Racist New York

This may come as a surprise to all of you but my range of interests do extend beyond New York City. Yes, I promise. I spend a lot of time learning and talking about race and racism, as well as trying to understand myself as a member of a racialized group. Although I’m not sure if constantly engaging in a racial analysis of the world around me is an interest as much as it is a necessity.

It is then with my new section, “Racist New York”, that I seek to intersect these two powerful subjects I devote considerable time thinking about: racial theory and New York. This section will focus on dismantling racial stereotypes that exist in New York City such as the thug, the JAP, the chola, etc... I will seek to understand their origins, multiple implications, evolutions, and their contribution in maintaining different systems of oppression including — but not exclusively — patriarchy and white supremacy.

I first thought of naming the section “Stereotypical New Yorkers” and making it a humorous section. However, I think it will be more valuable to unmask the racism behind stereotypization.

Please look forward to my next posts!



6 thoughts on “Racist New York

  1. Having grown up in Chicago and St Louis (STL, arguably, the most segregated city in America) I always thought of New Yorkers as “the enlightened ones,” the free-thinking, open-minded, “do your THING,” liberals, so exposed to difference that they don’t see ethnicity or color. Then I moved here.

    I was shocked (and excuse me while I generalize a bit) at the blatant hatred spewed between various racial, ethnic, socio-economic and religious elements. Blacks hate the Jews, Dominicans hate Puerto Ricans, WASPs hate Irish Catholics, Chinese vs Koreans and on and on the list goes.

    A few classic lines:

    “My friend Kim is hanging out with us tonight. She’s black. But i don’t think of her as BLACK.” Really?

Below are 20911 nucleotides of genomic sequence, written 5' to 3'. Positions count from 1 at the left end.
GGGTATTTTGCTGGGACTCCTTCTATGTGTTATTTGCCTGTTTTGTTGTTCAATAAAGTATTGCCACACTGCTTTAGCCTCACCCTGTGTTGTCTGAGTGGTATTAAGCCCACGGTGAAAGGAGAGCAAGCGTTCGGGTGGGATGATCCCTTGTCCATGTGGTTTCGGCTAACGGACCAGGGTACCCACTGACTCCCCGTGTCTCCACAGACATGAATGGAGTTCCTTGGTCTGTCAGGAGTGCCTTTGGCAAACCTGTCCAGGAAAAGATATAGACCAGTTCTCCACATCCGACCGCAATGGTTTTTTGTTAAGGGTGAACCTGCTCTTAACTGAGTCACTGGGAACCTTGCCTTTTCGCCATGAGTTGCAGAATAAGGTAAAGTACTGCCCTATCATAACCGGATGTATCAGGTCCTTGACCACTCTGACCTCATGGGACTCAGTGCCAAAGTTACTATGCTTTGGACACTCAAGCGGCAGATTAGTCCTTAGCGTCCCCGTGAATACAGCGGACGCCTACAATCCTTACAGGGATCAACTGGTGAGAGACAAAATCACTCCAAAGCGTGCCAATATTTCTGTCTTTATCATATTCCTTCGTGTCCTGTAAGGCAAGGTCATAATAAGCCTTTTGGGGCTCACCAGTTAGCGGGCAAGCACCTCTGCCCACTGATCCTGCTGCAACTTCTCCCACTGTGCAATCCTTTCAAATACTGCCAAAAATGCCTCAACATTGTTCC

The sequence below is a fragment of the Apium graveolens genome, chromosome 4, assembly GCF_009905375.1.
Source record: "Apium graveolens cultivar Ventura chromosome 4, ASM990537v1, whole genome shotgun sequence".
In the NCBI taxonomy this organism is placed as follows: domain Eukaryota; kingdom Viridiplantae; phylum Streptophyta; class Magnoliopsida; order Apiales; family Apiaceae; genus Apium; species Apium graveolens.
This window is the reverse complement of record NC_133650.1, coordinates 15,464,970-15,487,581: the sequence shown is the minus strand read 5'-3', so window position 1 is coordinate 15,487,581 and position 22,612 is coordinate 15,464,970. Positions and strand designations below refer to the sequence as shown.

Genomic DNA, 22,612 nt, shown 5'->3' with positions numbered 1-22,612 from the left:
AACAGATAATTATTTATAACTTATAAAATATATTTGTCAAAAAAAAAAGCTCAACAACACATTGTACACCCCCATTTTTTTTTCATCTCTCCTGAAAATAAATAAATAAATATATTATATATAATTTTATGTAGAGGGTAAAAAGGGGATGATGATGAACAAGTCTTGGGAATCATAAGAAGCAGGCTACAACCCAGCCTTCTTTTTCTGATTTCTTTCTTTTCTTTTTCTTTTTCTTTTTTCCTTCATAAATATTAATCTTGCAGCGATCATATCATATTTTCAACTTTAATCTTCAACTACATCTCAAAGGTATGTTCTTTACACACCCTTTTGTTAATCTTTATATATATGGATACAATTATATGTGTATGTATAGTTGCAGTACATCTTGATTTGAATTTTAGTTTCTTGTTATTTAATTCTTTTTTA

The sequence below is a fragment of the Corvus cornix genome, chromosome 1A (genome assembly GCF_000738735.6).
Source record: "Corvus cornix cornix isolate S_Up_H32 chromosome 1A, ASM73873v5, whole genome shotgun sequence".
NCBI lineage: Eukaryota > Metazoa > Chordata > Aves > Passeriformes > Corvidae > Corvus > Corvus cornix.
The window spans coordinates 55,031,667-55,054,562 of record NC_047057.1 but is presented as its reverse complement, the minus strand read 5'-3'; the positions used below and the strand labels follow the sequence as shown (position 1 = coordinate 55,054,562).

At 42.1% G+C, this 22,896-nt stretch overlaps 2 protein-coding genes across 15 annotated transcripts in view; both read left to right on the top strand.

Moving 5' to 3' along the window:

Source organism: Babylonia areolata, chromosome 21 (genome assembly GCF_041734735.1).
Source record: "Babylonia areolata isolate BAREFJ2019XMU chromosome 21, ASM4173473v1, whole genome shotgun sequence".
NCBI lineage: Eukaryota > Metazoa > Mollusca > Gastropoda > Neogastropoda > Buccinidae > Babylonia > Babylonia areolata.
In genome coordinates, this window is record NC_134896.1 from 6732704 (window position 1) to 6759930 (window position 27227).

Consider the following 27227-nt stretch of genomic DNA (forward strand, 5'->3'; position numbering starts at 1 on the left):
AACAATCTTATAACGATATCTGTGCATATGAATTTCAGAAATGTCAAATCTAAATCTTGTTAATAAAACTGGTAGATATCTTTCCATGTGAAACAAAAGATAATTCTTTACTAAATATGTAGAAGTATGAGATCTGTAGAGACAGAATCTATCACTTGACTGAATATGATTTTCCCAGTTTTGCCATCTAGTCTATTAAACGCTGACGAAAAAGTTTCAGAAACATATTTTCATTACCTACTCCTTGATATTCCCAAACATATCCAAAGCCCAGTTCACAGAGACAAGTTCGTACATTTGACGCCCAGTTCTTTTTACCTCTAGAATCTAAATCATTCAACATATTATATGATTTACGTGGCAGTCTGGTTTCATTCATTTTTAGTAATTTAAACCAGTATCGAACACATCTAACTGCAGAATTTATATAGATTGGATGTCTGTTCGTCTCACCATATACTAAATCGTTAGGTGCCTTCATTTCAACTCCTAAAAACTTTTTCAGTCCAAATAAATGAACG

A former boss: “Oh by the way, you should know, I’m racist, I hate black people.”

    “I knew when you said corrupt, he must be Jewish.”

    “Yes, but they could never get into that building…it’s co-op. They’re Catholic.”

    By a Jewish guy: My building (on the UES) is better than most, it is 60-40. 60% WASP and 40% Jews and Catholics.”

    “I used to like this bar, but it’s so overrun with Roman Catholics now.”

    “Oh, you’re name is Ryan!? So, are you “Lace Curtain?” A reference to my Irish name, though I am English,French, German. “Lace Curtain” is a derogatory term for Irish immigrants who came to America and assimilated into WASP culture seamlessly.

    “I’m PR, not DR, but I pass for DR.” Puerto Rican vs Dominican

    By a Puerto Rican woman: Puerto Rican girl: “Ohhhh…don’t move to Washington Heights, Dominicans are the most ruthless Latin people.”

    By a Korean Woman: “I HATE Japanese people. Everything good in their culture, they stole from us.”

    You get the picture.

    • wow i cant believe people still totally think like this and it is 2012…but the year has nothing to do with a person wanting to change for the better…. thanks for sharing too because some of these lines are craaazzzzyy!

  2. Wow! Those lines are ridiculous. The same thing happened to me when I moved to Toronto. Racism in canada is definitely institutionalized yet very subtle which is not necessarily a good thing either. Also, I definitely definitely saw racism and segregation in new york when I was visiting. It’s unfortunately so deep rooted and goes way back to the great migration and the different waves of immigration which created ghettos based on racial or ethnic groups. One time while at a bar in Brooklyn, this ecuadorian guy claimed I wasn’t a “real” latina because I was hanging out with 2 white friends, or as he put it: “taking it from the white man”. What the fuck, right? It’s like if you interact with people from what is perceived as outside of your racial group, you’re somehow betraying your culture or ethnicity.

    I think documenting my encounters with racism and racial stereotypes in new york will be either very therapeutic or disheartening. We’ll see, haha. Anyways thanks for your comment!!

  3. I WOULD HAVE NEVER THOUGHT that good ole’ New York city was racist at all!! New York and Miami are the melting pots with all of the races it seems..

    geesh that is a huge shocker.. but i guess i would never know that because visiting a place v.s. actually staying there and living there are two totally different things!

    and please do document…. they will be BOTH therapy and disheartening but you will get thru it by writing which can serve as a great venting board!

    • Definitely. I mean, the racism here is a lot more subtle than (and not as bad as) in other areas of the US. and These posts usually take more time than the usual but I do have a couple of drafts that I am working on 🙂 Thanks for stopping by.

  4. Racism is everywhere, and that’s not going to change. Most important is how we react to it. And each reaction will vary according to each unique circumstance. And documenting it is a good way to remind us all that it still do exists.

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